There are 30 feet of springs on each cable located in the landing area to gradually slow a rider down if they forget to brake. Terra-Nova will install a training system located north of the CAT for riders to practice on before final training on the operational EES.

“Crew safety is paramount, and the ULA emergency egress system hits the mark for an effective yet simple system that is adapted from other commercial applications,” said Commander Ferguson, Boeing director of Starliner Crew and Mission Systems.

“We look forward to spaceflight operations next year knowing that every measure to protect the flight and ground crew has been employed.”

There’s also been internal movement on the EES that will be employed for the Space Launch System (SLS) on Pad 39B, years after a trade study began to evaluate the best EES option for safely evacuating crew and engineers from the dizzy heights of the Mobile Launcher (ML). Teams have been told to accelerate options in light of the recent study into changing Exploration Mission -1 (EM-1) into a crewed mission.

Currently, only one patchy render of the system has been acquired (L2) – showing the use of a massive crane.

“Members of the Operations Integration and Analysis team developed, modeled, and created images of an Emergency Egress System concept in support of the Crewed SLS EM-1 Mission Study,” noted a memo via L2.

“The orange frame depicts the fixture with the four baskets lifted by a mobile crane and attached to the west side of the Mobile Launcher. The ground distance from the tower to the end of the slide wire is over 1100 feet, and the wire would be approximately 1300ft long. These images were used in the crewed EM-1 impact briefing to NASA Headquarters.”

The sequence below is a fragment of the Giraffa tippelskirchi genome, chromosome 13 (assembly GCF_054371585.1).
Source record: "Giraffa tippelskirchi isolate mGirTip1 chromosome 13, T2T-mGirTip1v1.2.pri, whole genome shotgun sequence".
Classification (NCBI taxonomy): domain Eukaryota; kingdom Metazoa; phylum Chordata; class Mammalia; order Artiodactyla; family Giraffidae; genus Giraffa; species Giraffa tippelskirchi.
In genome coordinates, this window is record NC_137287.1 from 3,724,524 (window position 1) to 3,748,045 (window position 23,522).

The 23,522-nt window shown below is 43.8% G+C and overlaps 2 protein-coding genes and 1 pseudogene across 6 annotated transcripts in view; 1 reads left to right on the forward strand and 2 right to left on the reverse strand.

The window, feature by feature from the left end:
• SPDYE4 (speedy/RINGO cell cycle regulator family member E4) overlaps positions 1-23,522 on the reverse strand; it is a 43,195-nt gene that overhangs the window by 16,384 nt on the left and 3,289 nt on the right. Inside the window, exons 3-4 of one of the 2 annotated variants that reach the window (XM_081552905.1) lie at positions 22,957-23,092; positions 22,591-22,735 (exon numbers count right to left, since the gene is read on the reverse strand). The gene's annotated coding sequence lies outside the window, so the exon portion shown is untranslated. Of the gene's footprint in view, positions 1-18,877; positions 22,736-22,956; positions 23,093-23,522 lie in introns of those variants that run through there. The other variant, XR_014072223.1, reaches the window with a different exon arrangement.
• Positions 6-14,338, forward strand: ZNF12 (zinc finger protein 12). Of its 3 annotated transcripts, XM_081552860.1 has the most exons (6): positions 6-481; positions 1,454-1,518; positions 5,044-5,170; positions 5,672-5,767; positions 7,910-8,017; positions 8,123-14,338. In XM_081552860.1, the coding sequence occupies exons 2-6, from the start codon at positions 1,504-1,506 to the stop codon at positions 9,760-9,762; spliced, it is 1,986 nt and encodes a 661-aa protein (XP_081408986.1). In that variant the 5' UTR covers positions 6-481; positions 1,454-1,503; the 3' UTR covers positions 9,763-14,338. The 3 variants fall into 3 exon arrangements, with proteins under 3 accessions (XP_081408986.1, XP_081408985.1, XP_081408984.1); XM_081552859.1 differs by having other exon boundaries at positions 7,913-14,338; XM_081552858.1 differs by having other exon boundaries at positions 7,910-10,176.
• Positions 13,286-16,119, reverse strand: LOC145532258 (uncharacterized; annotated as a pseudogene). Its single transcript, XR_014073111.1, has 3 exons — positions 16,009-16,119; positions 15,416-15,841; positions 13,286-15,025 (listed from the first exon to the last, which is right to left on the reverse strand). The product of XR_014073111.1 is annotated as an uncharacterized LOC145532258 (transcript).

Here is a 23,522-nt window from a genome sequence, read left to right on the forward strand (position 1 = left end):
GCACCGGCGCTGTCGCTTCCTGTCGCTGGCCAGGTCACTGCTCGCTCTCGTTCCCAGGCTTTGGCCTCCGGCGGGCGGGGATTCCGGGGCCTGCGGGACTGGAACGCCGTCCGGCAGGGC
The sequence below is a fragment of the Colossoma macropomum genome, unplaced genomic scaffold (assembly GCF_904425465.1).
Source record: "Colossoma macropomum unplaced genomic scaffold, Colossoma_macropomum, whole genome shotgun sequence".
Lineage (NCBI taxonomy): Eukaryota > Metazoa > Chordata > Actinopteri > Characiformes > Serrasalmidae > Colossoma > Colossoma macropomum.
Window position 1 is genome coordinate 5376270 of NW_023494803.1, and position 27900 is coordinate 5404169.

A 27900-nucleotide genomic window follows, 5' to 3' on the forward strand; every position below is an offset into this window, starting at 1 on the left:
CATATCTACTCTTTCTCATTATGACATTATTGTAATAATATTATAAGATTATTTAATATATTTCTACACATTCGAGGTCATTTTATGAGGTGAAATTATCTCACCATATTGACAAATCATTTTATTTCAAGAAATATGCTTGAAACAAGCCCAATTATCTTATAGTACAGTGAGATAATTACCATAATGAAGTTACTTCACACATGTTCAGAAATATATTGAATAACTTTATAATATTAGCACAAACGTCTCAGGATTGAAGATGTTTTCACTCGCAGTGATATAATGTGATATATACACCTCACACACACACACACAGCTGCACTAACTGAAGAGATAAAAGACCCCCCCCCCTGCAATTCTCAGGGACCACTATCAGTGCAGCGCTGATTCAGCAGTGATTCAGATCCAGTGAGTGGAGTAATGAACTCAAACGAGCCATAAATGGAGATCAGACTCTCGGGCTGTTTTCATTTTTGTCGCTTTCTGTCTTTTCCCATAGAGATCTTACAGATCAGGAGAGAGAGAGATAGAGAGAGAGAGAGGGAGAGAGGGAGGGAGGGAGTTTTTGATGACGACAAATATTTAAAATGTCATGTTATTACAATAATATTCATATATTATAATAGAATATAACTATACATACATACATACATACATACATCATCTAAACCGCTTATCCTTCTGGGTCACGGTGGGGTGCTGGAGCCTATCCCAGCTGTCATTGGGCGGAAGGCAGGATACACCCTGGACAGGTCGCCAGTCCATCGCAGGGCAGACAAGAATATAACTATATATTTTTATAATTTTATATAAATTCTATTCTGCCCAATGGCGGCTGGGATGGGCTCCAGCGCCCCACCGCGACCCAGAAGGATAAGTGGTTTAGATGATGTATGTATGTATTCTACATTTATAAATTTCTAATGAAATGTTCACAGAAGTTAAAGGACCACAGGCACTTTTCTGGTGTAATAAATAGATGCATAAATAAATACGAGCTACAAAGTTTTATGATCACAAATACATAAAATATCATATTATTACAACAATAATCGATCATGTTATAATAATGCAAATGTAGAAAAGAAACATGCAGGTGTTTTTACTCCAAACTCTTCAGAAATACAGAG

The use of a massive crane will be far cheaper than the recommended option from the 2006 study for the since-cancelled Ares I launch vehicle EES, once again pitching several very different designs against each other – including a slide wire system.

The winner of the 2006 study was the spectacular Roller Coaster EES – a giant structure that would have been a permanent fixture out at Pad 39B, rising into the Florida skyline ready to be hooked up to the ML once it had rolled out to the pad with the vehicle.

The Roller Coaster EES included a multi-car high-speed rail system and used gravity to get personnel to a safe haven. It was deemed to be very accommodating to incapacitated crew members as well as limited 3G forces on the people riding the cars with a passive electromagnetic braking system.